It's vital for board members to know the purpose and legal responsibilities of a community association. (Image Source, Getty Images / June 10, 2013)
A new educational program is training board members for community associations and encouraging future ones to serve. Those who successfully meet all the requirements will earn recognition as dedicated community association leaders from the Community Associations Institute of Illinois.
The goals of the program, which kicked off last month, are threefold: educate volunteers in the daily operations of their associations as well as the issues and legislation that affects them; acknowledge their efforts and dedication; and provide them with tools and resources that will help their associations flourish.
But the ultimate goal is to build stronger associations, said Sheila Malchiodi, who chairs the committee that developed the program.
"When volunteers step up to be board members, they often don't have the knowledge from their past experiences on what they should be doing, and they end up learning as they go," she said. "This program teaches them that they need to run their associations like a business and shows them how to do it."
Another problem associations often encounter is finding owners who are willing to become board members.
"Some homeowners don't understand what the job entails, or they are a little fearful of the responsibility," she said. "This gives them the confidence they can do the job."
"When board members are challenged about what they are doing, they will have an educational background to stand on," said Cheryl Murphy, the chapter's executive director.
The curriculum, which is taught by a rotating roster of industry professionals, consists of seven classroom sessions, or modules. The first six modules are 21/2-hour sessions: Introduction to Governing Your Community; Meetings and Elections; Ethics; Rules and Regulations; Insurance; and Understanding Financials: Budget, Reserves and Reports. The seventh and capstone module is a full-day session, ABC Essentials of Community Association Management.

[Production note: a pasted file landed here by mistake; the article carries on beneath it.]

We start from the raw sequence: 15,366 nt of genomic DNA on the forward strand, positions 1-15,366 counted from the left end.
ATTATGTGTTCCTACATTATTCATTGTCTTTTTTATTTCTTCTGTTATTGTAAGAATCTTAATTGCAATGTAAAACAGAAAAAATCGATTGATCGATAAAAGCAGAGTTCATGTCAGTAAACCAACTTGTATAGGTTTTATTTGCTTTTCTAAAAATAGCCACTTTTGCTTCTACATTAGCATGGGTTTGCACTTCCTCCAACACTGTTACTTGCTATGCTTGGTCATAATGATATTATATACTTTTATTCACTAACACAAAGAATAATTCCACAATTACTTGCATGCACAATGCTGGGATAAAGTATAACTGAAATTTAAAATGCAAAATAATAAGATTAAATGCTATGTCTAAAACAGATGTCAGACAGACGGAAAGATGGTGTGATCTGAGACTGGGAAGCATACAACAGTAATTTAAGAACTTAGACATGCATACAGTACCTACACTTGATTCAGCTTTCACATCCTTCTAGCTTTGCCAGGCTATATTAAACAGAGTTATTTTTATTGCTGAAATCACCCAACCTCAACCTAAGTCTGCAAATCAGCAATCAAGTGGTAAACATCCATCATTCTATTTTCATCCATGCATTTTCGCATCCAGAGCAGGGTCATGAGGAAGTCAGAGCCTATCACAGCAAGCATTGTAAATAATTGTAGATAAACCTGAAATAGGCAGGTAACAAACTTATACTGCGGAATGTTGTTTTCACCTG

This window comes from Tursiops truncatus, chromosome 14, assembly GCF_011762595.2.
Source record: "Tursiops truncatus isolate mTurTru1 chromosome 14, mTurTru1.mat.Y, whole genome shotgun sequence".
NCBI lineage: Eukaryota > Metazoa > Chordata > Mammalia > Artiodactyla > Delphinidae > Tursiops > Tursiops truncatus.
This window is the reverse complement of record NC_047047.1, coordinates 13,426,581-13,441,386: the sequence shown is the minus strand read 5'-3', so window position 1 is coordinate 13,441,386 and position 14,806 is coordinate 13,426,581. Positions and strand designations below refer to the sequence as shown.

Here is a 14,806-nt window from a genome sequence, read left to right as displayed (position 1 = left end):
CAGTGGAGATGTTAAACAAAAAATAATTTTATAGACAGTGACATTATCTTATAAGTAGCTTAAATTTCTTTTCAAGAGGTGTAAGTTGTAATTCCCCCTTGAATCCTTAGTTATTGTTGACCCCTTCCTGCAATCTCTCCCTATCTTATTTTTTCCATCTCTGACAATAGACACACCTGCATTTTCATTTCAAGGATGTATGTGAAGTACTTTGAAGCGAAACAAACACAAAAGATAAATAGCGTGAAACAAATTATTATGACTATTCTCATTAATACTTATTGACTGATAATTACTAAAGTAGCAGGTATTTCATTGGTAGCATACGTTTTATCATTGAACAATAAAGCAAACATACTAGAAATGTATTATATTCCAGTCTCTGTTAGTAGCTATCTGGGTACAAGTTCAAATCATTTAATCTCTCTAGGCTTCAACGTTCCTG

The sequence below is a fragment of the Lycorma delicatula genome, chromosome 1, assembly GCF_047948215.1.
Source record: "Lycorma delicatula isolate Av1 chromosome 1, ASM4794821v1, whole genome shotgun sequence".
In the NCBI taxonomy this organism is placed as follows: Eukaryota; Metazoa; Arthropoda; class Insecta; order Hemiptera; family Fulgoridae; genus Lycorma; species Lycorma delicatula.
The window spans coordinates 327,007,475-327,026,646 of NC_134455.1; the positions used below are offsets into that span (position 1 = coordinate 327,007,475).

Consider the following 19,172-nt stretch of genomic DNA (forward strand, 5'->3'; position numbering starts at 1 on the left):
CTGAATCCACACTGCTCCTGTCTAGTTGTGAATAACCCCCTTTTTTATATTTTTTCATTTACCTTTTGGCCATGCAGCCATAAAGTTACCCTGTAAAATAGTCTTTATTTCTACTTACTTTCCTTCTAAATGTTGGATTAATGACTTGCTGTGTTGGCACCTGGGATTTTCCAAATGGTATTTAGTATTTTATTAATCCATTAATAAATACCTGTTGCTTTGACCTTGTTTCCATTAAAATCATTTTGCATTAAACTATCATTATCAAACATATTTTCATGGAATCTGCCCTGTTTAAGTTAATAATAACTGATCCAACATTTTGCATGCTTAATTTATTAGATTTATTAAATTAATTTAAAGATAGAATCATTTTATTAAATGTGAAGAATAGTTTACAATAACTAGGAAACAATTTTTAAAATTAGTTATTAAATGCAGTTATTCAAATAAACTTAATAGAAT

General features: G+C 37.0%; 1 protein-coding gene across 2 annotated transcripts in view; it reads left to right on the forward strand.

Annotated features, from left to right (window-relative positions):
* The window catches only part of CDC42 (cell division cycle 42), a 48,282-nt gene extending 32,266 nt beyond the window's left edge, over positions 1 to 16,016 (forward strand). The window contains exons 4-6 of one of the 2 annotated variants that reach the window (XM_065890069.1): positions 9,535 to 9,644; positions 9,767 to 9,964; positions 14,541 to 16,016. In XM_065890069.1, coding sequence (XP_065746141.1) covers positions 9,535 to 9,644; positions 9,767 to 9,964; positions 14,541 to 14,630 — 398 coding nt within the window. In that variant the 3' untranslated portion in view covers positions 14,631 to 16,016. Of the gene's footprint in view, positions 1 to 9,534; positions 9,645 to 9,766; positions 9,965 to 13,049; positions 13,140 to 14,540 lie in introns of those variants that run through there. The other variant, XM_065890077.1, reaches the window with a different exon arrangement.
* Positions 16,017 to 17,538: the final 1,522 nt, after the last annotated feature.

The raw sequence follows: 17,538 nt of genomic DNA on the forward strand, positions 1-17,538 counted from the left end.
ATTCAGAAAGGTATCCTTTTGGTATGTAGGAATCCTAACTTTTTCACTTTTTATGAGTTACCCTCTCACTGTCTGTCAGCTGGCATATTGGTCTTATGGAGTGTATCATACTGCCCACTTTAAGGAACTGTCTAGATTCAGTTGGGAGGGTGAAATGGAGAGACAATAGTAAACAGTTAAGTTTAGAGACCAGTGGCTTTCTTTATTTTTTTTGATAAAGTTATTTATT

Participants must enroll in the introductory module first. That session covers the purpose and structure of community associations, governing documents, and the responsibilities of boards, committees and owners.
"After that, they can jump in and take the next five modules in any order," Murphy said. "The ABC course is the culmination class."
Participants are allowed 24 months to complete the modules. For now, they are being given at varying times at the chapter office, 1821 Walden Office Square, Suite 100, in Schaumburg. Eventually, they will be available online and on demand.
In addition to the course work, participants must sign a code of ethics for board service. The code prescribes such standards as regular attendance at meetings, avoidance of real or perceived conflicts of interest, nonacceptance of gratuities, and diligent review of financial documents. Violators are subject to a hearing and suspension of their recognition.
Upon completion of the modules, participants will receive certificates and award pins, and they will be introduced at chapter events and in chapter publications. The public recognition is a significant component of the program, said chapter president Erica Horndasch.
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SOURCE: Chicago Tribune
Pamela Dittmer McKuen